Jamoosh, ring leader of The HardCORE Club, the program that promises A Better Life With Awesome Abs, gives sensible advice on eating sensibly to lose weight. Rick links to another portion control tip – drink water before you eat.
I’m a pretty skinny dude. Now, if I were to pursue a career modeling underwear I would have to tone up some jiggly spots, but I don’t need to lose weight. Since I last expressed concern for my lightness (can’t find the link in my own frakkin blog), I’ve gained about three pounds. I think it’s the lack of long runs. That doesn’t mean I don’t need to change some habits.
Tonight at around seven, it was really nice. Fluffy clouds in the sky, 75 degrees, birds chirping, sun getting all sunset-erific; it was a perfect time to run. The problem: I was stuffed. I pigged out on pizza an hour before. I would like to run in the evenings more often, but by that time my pants don’t fit right at the waist.
Anyway, I thought I would give my advice on how to control your portions: throw food out. Never clean your plate. Not just when you’re full.
Look, if it’s on your plate, it’s not going to do anyone any good. Certainly not the starving child in Ethiopia. And you didn’t pay for the portion, you paid for the meal. You are in charge of your portions. If you really want to be frugal, put it in the fridge. Whatever you do, get used to the idea that just because it’s in front of you, you don’t have to eat it.
Practice this with everything. Every time you eat something, leave a bit for the garbage can. More often than not you’re going to crave a larger portion than you need. It doesn’t make sense to make portion judgments when you’re hungry. You might as well pile the food on, then start evaluating your sustenance needs halfway through, when you’re in a better position to judge. You might end up leaving more on your plate than you think.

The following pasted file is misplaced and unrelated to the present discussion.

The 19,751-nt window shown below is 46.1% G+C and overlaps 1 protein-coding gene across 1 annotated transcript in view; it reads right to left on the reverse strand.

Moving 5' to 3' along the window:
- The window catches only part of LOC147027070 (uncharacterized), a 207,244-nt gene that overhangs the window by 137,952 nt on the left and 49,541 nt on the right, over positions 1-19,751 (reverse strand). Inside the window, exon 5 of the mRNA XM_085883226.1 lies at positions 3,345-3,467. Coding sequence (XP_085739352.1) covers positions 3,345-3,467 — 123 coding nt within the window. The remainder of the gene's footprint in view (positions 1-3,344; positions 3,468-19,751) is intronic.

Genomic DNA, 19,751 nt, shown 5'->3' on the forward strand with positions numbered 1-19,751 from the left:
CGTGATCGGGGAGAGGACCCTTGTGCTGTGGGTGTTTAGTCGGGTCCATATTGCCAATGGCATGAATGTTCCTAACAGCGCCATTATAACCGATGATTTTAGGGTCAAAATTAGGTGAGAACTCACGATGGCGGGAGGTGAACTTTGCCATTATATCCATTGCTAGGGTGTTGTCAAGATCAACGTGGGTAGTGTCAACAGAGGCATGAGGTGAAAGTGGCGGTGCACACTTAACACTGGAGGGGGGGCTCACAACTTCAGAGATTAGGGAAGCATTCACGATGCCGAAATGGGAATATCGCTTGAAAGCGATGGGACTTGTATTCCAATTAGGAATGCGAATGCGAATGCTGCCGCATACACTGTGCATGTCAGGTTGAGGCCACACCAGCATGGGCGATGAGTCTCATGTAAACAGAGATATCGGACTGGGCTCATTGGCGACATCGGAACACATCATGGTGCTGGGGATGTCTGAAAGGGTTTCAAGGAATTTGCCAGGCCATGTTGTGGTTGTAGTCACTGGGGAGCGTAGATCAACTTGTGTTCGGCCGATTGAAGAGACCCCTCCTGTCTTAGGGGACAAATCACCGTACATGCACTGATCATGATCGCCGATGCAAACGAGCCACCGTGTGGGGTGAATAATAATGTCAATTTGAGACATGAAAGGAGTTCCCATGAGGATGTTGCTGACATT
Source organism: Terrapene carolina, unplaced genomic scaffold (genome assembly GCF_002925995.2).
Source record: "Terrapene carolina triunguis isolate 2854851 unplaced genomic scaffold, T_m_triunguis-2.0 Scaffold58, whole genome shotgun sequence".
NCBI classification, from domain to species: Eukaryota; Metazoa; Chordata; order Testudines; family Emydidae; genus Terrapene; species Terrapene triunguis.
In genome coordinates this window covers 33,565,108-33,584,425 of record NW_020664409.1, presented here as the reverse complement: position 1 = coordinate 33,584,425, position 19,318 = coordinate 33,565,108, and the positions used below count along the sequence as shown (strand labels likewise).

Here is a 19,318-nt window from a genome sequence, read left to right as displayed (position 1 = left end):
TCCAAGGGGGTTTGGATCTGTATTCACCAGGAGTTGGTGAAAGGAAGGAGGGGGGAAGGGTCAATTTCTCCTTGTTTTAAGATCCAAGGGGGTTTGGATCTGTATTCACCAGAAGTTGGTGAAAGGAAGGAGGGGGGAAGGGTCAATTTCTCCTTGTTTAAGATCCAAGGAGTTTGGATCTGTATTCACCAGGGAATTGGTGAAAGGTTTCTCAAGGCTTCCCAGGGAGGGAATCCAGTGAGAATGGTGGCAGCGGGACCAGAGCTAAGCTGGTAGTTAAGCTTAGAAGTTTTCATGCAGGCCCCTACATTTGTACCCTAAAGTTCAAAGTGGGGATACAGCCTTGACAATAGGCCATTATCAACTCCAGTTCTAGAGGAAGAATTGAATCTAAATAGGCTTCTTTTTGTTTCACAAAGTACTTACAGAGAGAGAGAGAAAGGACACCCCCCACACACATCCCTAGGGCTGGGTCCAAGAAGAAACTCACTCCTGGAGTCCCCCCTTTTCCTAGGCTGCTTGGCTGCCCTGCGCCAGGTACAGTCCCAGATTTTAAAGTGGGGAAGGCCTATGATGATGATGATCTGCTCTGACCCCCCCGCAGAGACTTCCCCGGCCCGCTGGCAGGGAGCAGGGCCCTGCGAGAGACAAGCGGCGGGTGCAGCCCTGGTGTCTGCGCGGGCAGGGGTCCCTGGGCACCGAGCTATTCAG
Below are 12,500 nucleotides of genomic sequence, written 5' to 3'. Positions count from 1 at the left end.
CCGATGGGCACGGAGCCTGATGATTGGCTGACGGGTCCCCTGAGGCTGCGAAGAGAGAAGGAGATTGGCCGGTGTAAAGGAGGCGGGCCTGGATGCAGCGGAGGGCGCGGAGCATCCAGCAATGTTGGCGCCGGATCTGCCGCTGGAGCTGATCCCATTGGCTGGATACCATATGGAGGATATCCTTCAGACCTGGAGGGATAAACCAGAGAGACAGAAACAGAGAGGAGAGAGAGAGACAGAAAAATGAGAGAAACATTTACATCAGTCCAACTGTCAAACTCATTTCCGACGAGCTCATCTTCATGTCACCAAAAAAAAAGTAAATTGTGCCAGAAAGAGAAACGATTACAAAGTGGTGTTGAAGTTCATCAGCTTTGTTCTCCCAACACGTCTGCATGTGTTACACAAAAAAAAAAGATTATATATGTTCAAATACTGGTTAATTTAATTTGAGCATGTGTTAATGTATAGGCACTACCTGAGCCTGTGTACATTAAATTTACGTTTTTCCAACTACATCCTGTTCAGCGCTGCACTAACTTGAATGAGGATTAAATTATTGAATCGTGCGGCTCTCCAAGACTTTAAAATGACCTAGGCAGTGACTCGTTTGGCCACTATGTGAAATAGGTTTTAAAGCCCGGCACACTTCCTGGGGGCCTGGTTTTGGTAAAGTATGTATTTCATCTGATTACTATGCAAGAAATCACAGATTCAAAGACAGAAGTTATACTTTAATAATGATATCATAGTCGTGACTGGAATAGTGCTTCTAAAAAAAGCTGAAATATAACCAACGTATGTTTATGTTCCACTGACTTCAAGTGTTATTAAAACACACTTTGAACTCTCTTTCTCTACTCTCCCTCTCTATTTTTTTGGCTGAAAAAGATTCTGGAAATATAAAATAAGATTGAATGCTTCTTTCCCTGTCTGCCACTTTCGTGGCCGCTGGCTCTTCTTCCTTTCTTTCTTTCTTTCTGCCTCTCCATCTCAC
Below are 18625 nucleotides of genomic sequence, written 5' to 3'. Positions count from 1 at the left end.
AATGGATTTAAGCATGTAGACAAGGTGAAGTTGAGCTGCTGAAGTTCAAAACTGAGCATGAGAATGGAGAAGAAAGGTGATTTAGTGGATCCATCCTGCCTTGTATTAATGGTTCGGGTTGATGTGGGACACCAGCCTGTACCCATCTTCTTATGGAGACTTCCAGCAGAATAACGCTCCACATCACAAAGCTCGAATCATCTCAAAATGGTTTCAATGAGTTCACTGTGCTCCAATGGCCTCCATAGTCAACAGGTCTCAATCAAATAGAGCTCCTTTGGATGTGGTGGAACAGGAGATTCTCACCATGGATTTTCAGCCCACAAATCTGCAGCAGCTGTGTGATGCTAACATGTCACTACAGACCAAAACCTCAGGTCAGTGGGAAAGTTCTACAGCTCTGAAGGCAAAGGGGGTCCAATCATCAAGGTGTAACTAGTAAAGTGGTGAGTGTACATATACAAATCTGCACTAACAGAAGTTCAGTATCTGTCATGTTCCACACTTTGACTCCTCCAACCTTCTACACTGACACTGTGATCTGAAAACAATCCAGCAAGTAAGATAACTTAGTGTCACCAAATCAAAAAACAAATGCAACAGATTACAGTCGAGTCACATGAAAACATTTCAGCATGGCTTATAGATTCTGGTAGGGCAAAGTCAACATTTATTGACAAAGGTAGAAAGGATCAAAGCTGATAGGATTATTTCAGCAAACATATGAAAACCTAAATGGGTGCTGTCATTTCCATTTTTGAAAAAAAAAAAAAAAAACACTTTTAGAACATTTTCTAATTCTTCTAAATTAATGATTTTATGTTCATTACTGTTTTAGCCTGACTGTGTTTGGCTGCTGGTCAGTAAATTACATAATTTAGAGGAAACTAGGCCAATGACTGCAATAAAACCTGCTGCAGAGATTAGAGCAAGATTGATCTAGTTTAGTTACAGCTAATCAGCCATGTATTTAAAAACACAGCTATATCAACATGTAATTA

So get the hamburger, just don’t eat all of it. Leave a few fries. Train your brain to get over the idea that you have to eat everything because tomorrow you might starve. If you’re reading this, chances are pretty good that food is plentiful and cheap for you. When something is plentiful and cheap, waste is required in order to function properly. If you don’t waste, you become obsessive compulsive (not to mention economically blind) and waste time and energy trying to avoid wasting something that’s readily available.
Here’s a (gross) thought, if you’re still uncomfortable with the idea of throwing food out: from your trashcan, food is transported to a landfill where it decomposes. From your toilet, “food” is transported to a sewage treatment plant, which uses a lot more resources.
The poorest of the poor don’t care about what’s on your plate or in your trash. There are ways to help them, but eating everything dished out to you isn’t one of them.